NEW YORK (NYTIMES) – With the news that South Africa has passed the peak of its coronavirus cases caused by the Omicron variant, scientists are projecting that the United States’ sharp increase in cases will crest as soon as the middle of January.
Over the past month, the Omicron variant has spread around the world with astonishing speed, even among people who are vaccinated or who had recovered from previous infections. On Thursday (Dec 30), the US surpassed 580,000 cases, beating the record set only a day before.
That is believed to be a vast undercount, because of testing shortages, the popularity of at-home tests and reporting delays over the holidays. What’s more, a significant number of people may have asymptomatic infections and never know it.
New estimates from researchers at Columbia University suggest that the US could peak by Jan 9 at around 2.5 million cases per week, although that number may go as high as 5.4 million.
In New York City, the first US metropolis to see a major surge, the researchers estimated that cases would peak by the first week of the new year.
“It’s shocking. It’s disturbing,” said Dr Jeffrey Shaman, a public health researcher who led the Columbia modelling work. “We’re seeing unprecedented numbers of Covid-19 cases.”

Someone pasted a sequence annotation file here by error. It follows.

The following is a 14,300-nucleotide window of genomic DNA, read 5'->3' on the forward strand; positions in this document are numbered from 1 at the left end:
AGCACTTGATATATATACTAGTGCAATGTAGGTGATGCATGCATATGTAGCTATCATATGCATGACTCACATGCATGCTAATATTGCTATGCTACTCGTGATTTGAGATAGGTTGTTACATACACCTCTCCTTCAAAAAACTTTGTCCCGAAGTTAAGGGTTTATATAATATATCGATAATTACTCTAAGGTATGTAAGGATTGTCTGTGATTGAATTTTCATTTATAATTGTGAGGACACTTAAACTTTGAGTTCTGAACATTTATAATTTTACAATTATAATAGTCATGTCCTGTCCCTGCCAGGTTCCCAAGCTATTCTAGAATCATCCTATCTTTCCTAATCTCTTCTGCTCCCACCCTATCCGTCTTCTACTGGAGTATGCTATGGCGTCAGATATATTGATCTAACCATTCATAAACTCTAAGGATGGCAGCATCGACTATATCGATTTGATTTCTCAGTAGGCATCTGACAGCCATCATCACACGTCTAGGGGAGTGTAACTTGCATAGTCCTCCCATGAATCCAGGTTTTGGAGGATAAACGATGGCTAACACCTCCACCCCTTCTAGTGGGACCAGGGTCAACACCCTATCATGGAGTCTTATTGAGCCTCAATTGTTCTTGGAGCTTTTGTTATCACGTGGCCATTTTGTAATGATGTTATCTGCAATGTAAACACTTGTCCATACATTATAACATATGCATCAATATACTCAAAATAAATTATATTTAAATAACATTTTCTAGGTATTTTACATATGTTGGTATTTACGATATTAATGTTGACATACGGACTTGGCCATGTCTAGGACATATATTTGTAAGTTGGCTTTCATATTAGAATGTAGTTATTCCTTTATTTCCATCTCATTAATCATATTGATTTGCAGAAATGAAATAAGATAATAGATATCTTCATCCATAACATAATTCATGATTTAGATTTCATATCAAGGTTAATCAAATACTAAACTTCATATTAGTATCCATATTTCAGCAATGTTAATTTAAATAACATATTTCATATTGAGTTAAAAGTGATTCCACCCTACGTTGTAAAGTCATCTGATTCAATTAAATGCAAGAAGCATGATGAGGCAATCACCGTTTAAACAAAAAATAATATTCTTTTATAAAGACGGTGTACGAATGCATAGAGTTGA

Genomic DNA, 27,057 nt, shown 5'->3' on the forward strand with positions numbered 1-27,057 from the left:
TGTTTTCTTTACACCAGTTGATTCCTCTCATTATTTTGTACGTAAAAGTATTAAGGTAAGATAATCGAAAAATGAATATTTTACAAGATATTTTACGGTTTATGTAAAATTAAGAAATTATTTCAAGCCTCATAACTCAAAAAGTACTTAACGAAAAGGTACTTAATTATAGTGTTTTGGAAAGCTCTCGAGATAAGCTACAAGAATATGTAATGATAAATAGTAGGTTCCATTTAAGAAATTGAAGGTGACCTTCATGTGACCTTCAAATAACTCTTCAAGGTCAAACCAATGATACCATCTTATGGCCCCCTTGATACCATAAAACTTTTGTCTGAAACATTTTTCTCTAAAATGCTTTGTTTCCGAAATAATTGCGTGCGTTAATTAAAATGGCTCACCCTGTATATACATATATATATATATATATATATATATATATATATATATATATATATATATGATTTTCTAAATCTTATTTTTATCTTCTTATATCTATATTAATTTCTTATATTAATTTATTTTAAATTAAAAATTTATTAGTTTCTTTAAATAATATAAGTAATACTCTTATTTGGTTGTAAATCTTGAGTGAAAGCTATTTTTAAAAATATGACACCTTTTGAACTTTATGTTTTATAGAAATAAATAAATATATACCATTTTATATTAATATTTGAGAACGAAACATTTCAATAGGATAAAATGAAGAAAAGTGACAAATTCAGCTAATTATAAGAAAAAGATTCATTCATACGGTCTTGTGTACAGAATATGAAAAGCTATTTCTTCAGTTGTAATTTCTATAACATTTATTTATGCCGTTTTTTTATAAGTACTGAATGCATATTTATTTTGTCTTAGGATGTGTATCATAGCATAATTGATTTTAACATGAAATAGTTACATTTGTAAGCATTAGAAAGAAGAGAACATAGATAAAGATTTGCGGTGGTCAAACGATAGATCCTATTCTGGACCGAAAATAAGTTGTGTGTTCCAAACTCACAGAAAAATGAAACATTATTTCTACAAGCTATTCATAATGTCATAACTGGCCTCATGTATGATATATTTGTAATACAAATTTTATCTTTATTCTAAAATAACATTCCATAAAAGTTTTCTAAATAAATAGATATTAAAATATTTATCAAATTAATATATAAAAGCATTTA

The variant is significantly milder than Delta and other versions of the virus and is far less likely to lead to hospitalisations, according to data from South Africa and preliminary data from Britain released Friday.
Still, the enormous numbers of people getting simultaneously infected could greatly strain hospitals, experts said, especially in places with lower vaccination rates or in places where hospitals are already overburdened. Just how much of a burden the variant will be, however, depends on how quickly it will burn out in particular communities, especially in large cities.
Those complex transmission dynamics have been maddeningly difficult to predict with precision.
Another model, released by a research group from the University of Washington last week, estimated that the United States would reach a peak in cases by the end of January. But even those researchers are now rethinking their projections based on Omicron’s rapid spread.
“We are realising right now monitoring the data that the peak is going to come much faster,” said Dr Ali Mokdad, a public health researcher at the University of Washington. “My guess is it will happen before mid-January.”
The numbers are increasing so quickly that some public health researchers say modelling isn’t even necessary to see where things are headed. “You don’t even need a model for this,” said Dr William Hanage, a public health researcher at the Harvard T.H. Chan School of Public Health.
There are some reasons to think that the variant’s behaviour in the US might be different than in other countries. In South Africa, for example, the population is much younger, and a large proportion had been infected by earlier waves of the virus. In Britain, the vaccination rate for older people is much higher than in the US.
And although Omicron causes milder illness than previous variants, surging cases could send more people to the hospital.